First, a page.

SPP1 genotype is a determinant of disease severity in Duchenne muscular dystrophy

E. Pegoraro, E. P. Hoffman, L. Piva, B. F. Gavassini, S. Cagnin, M. Ermani, L. Bello, G. Soraru, B. Pacchioni, M. D. Bonifati, G. Lanfranchi, C. Angelini, A. Kesari, I. Lee, H. Gordish-Dressman, J. M. Devaney, C. M. McDonald

Research output: Contribution to journalArticlepeer-review


Objective: Duchenne muscular dystrophy (DMD) is the most common single-gene lethal disorder. Substantial patient-patient variability in disease onset and progression and response to glucocorticoids is seen, suggesting genetic or environmental modifiers. Methods: Two DMD cohorts were used as test and validation groups to define genetic modifiers: a Padova longitudinal cohort (n = 106) and the Cooperative International Neuromuscular Research Group (CINRG) cross-sectional natural history cohort (n = 156). Single nucleotide polymorphisms to be genotyped were selected from mRNA profiling in patients with severe vs mild DMD, and genome-wide association studies in metabolism and polymorphisms influencing muscle phenotypes in normal volunteers were studied. Results: Effects on both disease progression and response to glucocorticoids were observed with polymorphism rs28357094 in the gene promoter of SPP1 (osteopontin). The G allele (dominant model; 35% of subjects) was associated with more rapid progression (Padova cohort log rank p = 0.003), and 12%-19% less grip strength (CINRG cohort p = 0.0003). Conclusions: Osteopontin genotype is a genetic modifier of disease severity in Duchenne dystrophy. Inclusion of genotype data as a covariate or in inclusion criteria in DMD clinical trials would reduce intersubject variance, and increase sensitivity of the trials, particularly in older subjects.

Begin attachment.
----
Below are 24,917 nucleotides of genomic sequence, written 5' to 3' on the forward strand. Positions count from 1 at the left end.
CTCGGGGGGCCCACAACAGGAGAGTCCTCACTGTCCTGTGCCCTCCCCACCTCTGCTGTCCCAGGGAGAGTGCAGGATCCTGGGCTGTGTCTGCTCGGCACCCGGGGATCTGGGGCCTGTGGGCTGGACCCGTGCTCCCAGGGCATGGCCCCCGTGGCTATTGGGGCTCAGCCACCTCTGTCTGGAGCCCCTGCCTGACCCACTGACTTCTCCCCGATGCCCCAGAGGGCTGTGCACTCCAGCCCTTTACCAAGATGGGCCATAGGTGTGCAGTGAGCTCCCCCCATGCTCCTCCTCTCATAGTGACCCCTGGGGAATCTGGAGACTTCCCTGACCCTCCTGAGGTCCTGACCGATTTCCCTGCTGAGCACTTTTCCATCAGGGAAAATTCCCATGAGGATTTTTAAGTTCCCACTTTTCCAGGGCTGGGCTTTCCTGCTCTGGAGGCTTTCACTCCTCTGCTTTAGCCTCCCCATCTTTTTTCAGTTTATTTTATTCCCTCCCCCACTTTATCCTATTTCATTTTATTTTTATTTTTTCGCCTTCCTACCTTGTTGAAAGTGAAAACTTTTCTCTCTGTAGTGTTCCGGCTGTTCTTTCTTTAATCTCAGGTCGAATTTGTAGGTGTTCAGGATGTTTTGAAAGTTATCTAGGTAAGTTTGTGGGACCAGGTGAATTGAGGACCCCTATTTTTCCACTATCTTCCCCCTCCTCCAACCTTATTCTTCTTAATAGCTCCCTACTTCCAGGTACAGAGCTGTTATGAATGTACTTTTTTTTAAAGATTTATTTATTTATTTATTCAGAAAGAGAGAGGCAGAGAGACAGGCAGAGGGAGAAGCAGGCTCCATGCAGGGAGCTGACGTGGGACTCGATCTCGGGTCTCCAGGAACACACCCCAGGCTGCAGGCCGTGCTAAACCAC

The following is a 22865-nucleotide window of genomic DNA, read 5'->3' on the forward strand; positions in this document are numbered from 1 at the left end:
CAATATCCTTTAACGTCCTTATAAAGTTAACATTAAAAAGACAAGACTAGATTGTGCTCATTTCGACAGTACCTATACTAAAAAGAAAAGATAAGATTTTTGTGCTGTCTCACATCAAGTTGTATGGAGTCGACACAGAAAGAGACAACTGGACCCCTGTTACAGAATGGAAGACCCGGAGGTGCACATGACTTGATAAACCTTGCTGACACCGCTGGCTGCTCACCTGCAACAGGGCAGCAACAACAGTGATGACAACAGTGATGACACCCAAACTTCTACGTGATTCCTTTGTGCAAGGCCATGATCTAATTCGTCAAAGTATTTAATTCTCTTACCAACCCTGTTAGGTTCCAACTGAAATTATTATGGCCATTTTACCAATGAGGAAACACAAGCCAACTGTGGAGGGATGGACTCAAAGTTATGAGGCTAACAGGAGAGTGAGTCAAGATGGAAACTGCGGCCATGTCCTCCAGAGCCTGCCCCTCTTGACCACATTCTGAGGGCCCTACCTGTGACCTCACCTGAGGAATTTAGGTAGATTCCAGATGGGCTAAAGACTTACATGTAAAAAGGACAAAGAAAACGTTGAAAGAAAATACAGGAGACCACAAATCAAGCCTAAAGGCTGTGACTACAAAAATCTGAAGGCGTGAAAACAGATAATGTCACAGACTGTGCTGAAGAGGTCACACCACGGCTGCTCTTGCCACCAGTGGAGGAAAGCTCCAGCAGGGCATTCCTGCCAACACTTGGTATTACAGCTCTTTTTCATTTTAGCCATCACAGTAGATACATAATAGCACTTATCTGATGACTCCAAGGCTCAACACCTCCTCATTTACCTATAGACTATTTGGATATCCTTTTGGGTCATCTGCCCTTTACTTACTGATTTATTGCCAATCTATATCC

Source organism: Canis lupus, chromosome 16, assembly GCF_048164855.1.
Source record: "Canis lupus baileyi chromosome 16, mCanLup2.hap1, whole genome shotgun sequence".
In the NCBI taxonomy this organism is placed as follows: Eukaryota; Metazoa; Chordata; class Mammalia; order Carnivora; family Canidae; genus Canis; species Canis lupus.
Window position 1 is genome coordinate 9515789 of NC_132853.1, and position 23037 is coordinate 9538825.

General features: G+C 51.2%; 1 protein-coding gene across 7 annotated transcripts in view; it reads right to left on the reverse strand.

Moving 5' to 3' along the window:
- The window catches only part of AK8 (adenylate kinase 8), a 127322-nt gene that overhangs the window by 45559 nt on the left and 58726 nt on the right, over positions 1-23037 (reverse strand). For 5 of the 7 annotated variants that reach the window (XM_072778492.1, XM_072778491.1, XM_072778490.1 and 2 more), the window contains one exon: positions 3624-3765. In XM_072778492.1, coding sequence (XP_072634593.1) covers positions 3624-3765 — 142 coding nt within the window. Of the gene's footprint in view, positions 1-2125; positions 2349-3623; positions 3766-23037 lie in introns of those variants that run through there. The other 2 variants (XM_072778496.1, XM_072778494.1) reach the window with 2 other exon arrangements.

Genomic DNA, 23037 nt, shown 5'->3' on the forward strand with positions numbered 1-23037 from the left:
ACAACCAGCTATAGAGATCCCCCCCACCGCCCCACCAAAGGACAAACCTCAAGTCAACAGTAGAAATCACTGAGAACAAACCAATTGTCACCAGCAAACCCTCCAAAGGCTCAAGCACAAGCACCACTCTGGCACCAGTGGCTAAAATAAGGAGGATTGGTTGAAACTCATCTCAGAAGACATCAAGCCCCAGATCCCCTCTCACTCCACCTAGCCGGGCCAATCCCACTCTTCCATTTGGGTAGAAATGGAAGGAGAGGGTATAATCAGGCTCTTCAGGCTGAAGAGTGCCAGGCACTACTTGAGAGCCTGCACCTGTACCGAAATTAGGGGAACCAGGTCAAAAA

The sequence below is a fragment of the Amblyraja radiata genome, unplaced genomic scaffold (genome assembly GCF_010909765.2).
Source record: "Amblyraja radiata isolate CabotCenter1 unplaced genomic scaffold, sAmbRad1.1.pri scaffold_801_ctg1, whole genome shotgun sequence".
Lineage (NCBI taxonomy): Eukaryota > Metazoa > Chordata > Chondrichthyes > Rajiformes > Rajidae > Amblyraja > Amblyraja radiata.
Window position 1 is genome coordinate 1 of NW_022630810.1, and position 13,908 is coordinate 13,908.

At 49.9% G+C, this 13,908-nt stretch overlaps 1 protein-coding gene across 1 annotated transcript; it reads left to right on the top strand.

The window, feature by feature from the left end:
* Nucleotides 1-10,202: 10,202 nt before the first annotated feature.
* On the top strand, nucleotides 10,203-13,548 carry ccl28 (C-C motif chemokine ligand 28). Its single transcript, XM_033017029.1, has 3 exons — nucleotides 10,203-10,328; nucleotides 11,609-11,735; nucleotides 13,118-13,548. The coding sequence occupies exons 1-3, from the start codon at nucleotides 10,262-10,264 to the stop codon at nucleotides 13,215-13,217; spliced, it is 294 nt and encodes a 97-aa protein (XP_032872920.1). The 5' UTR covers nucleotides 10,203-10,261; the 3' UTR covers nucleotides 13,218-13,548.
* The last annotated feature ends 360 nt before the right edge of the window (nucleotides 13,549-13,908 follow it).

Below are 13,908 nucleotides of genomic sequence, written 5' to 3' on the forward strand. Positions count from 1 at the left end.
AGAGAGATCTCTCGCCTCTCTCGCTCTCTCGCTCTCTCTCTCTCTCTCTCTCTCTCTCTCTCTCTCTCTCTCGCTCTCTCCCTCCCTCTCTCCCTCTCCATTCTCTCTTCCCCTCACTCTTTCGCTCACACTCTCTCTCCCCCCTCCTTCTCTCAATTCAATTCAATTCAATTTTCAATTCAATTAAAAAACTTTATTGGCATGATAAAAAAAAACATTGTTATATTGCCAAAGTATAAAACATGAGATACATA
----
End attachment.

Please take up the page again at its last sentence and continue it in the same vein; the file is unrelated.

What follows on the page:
Original languageEnglish
Pages (from-to)219-226
Number of pages8
Issue number3
Publication statusPublished - Jan 18 2011

ASJC Scopus subject areas

  • Clinical Neurology


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